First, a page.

“Often there’s a focus on physical disabilities and mobility devices, but not enough for older adults, people who are deaf or blind, partially sighted, people who have cognitive disabilities,” McCain says.

960px version of HeatherMcCainSidewalk2.jpg
Heather McCain, founder of Creating Accessible Neighbourhoods, says Vancouver should tap the expertise of disabled people when creating accessible parks. Photo by Christopher Cheung.

Other elements of accessibility often aren’t apparent to those unfamiliar with the differing needs of disabled people, McCain adds. Having proper signs for wayfinding, good washroom facilities and nearby parking at parks are necessary to meet access needs around vision, chronic health conditions and mobility.

Cities like Campbell River have created their own guidelines for parks, which specify, for example, appropriate dimensions for accessible signage, trails and parking.

The city also audited five of its major parks with these guidelines in mind, in order to improve park accessibility for users with physical, cognitive and sensory disabilities.

As the City of Vancouver works on auditing its own parks, McCain underlines the importance of involving disabled people in the planning, “where people with disabilities know that they were part of every process of the creation and planning of that space.”

In a statement to The Tyee, the Vancouver Park Board noted that “in advance of the completion of a full audit of the physical accessibility of all park amenities and feasibility study,” it will seek input from municipal groups like the Persons with Disabilities Advisory Committee.

Recent upgrades to park pathways, playgrounds and washrooms have also been made to incorporate universal design, including at Charleson Park, Clinton Park, Falaise Park and Jonathan Rogers Park, the statement said.

Integrating universal design is a good starting point for creating accessible spaces, Cheng says. “The idea is to design something that is usable by as many people as possible.” Accessibility, he stresses, “is not just for people with disabilities.”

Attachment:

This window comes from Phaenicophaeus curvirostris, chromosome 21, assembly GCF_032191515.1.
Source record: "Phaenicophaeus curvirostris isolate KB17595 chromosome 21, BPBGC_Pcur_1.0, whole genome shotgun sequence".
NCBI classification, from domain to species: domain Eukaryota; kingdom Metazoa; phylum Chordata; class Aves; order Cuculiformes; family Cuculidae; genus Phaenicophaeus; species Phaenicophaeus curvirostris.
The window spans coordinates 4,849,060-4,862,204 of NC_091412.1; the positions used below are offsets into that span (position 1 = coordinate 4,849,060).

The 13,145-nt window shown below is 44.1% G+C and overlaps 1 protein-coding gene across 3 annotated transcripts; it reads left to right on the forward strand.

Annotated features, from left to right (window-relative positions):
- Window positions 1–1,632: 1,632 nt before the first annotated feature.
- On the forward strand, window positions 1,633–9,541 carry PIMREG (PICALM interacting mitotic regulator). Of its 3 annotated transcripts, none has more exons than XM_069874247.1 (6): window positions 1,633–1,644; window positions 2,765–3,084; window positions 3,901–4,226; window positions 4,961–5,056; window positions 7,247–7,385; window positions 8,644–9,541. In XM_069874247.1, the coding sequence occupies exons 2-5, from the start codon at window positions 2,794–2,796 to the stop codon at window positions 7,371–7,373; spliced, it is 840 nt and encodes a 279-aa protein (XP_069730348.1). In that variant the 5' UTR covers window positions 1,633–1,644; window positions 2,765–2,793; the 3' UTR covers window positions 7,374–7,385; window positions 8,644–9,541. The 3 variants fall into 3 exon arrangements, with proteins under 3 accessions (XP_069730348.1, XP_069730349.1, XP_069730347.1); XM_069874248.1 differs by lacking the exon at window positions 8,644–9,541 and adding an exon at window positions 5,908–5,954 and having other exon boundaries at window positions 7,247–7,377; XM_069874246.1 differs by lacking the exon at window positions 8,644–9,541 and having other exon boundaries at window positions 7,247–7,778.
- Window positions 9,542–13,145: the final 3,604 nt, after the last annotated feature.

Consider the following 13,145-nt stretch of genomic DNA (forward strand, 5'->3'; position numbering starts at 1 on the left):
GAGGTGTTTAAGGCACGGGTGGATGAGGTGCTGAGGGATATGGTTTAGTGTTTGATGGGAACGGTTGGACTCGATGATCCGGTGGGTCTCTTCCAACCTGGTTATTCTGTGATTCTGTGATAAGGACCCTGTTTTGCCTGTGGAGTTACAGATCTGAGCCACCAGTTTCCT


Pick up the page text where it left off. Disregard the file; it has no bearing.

Parents with strollers or those with heart conditions may find a steep flight of stairs just as hard to navigate as many disabled people do, says Cheng. Over the past year, he adds, there are now more people with long-lasting COVID issues who also need accessible park spaces.

If the city is serious about designing accessible parks that more people can fully enjoy, it should employ or contract disabled people to conduct the work of auditing and upgrading the facilities, McCain says.

“They need to make sure that there’s a good representation of the broad range of disabled people,” they add. “It shows that this is not a one-off thing, but a commitment that they want to address for the entire park plan.”

The city’s audit, now in the inventory stage, is expected to take between one and three years, but during that time the park board says it will “also engage broadly to ensure all who would like to participate have the opportunity to do so.”

While Cheng continues to hope for better park accessibility in Vancouver, he appreciates the attempts thus far. This includes introducing mats for wheelchair access at its beaches, like the ones at Centennial Beach. It’s an example he hopes more cities will be inspired by.

“Tsawwassen has done a great job at Centennial Beach, to be honest, I don’t think they get enough credit for that,” he says, highlighting the playground. “It’s a gigantic playground that is completely accessible to kids with wheelchairs, and mobility issues.”

For now — before Vancouver catches on — Cheng says anyone wanting to understand what makes the accessibility of Centennial Park so great will need to go to Tsawwassen to experience it.  [Tyee]